The watcher at the Film Society Building had many names but he had been born Joseph Leo Herity. He was a small, solidly fleshy man with a long, thin face and pale, almost translucent skin. Herity wore his blond hair combed straight back and hanging almost to the collar. His light brown eyes were deeply set and he had a pugged nose with prominent nostrils from which hair protruded.
From his fourth-floor vantage, Herity commanded an overview of the entire setting for the drama he was about to ignite. Directly across from him, the tall trees of the green formed a verdant wall enclosing the flow of vehicles and pedestrians. The Robert Emmet statue stood opposite his window and, to the left of it, there was a black-on-white sign to the public toilets. Bley’s Ford had stopped with the traffic just to the left of Herity’s window. A white tour bus with blue-and-red stripes down its side loomed over the small Ford. Traffic fumes were thick even at the fourth-floor level.
Herity checked Bley’s license number to be certain.
Yes – JIA-5028
. Then there was the crumpled left front wing.
The traffic began to inch forward, then stopped once more.
Herity glanced left at the Grafton Street corner. He could see the signs of the Toy World shop and the Irish Permanent Society on the ground floor of the red brick building soon to be taken over by the Ulster Bank. There had been some protest about that, one ragged march with a few signs, but it had died out quickly. The Ulster Bank had powerful friends in the government.
Barney and his lot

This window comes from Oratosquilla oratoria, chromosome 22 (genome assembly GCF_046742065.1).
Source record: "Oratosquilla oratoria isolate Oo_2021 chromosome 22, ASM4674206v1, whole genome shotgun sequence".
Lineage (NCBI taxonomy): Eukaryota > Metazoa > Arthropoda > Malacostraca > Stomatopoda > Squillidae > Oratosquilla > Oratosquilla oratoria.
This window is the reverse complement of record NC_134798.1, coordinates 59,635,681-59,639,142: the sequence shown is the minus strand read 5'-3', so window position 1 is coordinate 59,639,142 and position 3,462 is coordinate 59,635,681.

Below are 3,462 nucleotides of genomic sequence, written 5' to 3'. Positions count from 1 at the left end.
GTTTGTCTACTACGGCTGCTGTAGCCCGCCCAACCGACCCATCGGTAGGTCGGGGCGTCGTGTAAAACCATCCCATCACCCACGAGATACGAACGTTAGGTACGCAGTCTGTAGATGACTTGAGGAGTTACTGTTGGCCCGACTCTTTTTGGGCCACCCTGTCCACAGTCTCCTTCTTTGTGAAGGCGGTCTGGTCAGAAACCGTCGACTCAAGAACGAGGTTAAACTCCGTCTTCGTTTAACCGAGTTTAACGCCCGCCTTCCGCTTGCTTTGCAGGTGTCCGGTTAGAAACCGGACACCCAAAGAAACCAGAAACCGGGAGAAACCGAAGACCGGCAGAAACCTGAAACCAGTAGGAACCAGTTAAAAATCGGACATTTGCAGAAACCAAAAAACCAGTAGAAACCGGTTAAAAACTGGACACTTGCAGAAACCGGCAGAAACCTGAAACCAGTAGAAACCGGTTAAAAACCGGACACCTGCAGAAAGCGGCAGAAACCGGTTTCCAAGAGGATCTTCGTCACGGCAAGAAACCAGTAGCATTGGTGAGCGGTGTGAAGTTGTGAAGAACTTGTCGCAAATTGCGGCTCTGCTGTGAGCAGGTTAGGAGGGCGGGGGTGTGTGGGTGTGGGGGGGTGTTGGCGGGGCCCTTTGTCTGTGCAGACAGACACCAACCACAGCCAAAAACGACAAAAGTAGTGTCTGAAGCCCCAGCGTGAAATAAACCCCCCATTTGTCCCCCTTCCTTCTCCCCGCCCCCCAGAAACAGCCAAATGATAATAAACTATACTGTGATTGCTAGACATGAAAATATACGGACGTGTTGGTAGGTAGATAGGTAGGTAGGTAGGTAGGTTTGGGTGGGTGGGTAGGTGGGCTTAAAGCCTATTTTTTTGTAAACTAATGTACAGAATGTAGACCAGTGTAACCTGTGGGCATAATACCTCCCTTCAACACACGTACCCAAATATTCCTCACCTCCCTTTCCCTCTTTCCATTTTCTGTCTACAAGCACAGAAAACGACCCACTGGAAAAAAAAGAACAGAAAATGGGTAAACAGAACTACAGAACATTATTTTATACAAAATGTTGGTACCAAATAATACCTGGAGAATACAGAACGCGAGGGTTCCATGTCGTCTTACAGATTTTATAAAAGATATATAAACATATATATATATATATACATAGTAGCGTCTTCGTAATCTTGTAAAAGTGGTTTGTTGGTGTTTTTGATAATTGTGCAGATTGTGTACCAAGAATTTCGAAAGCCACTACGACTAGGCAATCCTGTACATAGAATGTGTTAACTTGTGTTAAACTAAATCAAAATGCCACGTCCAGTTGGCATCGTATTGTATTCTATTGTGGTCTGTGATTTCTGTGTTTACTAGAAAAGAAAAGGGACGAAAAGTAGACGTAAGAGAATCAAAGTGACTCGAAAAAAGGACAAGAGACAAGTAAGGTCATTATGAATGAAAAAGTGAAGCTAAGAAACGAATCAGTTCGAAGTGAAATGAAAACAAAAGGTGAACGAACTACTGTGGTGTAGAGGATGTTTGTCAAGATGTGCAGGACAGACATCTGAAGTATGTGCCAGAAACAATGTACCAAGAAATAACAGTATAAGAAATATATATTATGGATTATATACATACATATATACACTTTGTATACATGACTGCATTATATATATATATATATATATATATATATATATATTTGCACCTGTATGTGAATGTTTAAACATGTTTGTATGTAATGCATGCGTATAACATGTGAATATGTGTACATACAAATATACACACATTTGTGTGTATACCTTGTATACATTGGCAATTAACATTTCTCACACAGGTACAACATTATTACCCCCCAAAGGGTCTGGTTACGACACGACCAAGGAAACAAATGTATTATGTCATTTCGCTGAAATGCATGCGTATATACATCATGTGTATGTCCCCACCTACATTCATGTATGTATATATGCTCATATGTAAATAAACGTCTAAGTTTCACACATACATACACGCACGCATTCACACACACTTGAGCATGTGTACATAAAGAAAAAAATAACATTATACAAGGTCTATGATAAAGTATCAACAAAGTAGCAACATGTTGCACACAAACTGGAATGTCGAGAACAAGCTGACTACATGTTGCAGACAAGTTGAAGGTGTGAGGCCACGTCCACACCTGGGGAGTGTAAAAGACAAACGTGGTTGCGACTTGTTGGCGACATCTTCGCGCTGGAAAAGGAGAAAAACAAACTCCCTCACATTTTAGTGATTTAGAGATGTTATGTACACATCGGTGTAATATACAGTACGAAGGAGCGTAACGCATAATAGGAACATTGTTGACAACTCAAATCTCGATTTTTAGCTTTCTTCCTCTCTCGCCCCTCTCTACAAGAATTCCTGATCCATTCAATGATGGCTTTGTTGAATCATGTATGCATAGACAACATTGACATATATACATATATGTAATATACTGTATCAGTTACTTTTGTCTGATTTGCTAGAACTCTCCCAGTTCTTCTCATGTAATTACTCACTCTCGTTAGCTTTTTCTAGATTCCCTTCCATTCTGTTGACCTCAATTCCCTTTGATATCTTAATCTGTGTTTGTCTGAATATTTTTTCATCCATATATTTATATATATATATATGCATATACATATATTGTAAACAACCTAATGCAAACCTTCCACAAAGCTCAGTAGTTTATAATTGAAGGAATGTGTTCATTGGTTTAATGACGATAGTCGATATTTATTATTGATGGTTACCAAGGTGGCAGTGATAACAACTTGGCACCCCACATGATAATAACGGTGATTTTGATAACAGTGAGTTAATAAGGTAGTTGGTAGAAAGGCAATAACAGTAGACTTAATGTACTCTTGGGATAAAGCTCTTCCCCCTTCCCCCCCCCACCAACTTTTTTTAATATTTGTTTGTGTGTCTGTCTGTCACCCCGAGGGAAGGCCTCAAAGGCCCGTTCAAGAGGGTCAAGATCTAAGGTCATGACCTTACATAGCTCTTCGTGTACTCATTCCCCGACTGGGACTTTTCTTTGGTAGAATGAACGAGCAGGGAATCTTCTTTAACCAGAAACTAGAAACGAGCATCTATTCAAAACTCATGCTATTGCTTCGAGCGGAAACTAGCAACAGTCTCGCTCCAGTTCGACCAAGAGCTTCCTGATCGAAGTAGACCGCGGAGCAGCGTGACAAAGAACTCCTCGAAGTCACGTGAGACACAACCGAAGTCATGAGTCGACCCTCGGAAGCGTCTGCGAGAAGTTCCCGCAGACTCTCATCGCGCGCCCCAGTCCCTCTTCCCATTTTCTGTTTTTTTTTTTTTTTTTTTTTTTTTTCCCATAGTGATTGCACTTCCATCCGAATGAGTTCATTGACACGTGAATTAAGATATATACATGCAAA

, Herity thought.
They think we’re ignorant of their scheme to make a peace with the Ulster boys!
Again, Bley’s Ford inched toward the corner, but once more was stopped. There was heavy foot traffic where Grafton took off from St. Stephen’s Green.
A bald-headed man in a dark blue suit had stopped almost directly beneath Herity’s window and was examining the cinema marquee. Two young men pushing bicycles threaded their way past the bald-headed man.
The traffic remained stopped.
Herity looked down at the top of Bley’s car. So innocent-looking, that car. Herity had been one of the two-man team to emerge from the yew-shrouded van near Bley’s parking spot the previous night. In Herity’s hands had been a molded plastic package, which they had attached like a deformed limpet under Bley’s car. At the core of that package lay a tiny radio receiver. The transmitter sat on the windowsill in front of Herity. A small black metal rectangle, it had a thin wire antenna and two recessed toggle switches – one painted yellow, the other red. Yellow armed it, red transmitted.
A glance at his wristwatch told Herity that they were already five minutes past Zero Time. Not Bley’s fault. It was the blasted traffic.
“You can set your bloody watch by Bley,” the leader of their selection team had said. “The old bastard should be running a tram.”
“What’re his politics?” Greaves had asked.
“Who cares about his politics?” Herity had countered. “He’s perfect and he’ll be dying for a grand cause.”
“The street’ll be full of people,” Greaves had said. “And there’ll be tourists sure as hell is full of Brits.”
“We warned ’em to stop the Ulster boys,” Herity had said.
Greaves could be an old woman sometimes!
“They know what to expect when they don’t listen to us.”
It was settled then. And now Bley’s car was inching once more toward the Grafton Street corner, toward the mass of pedestrians, including the possible tourists.
John Roe O’Neill, his wife, Mary, and their five-year-old twins, Kevin and Mairead, could have been classified as tourists, although John expected to be six months in Ireland while completing the research called for under his grant from the Pastermorn Foundation of New Haven, Conn.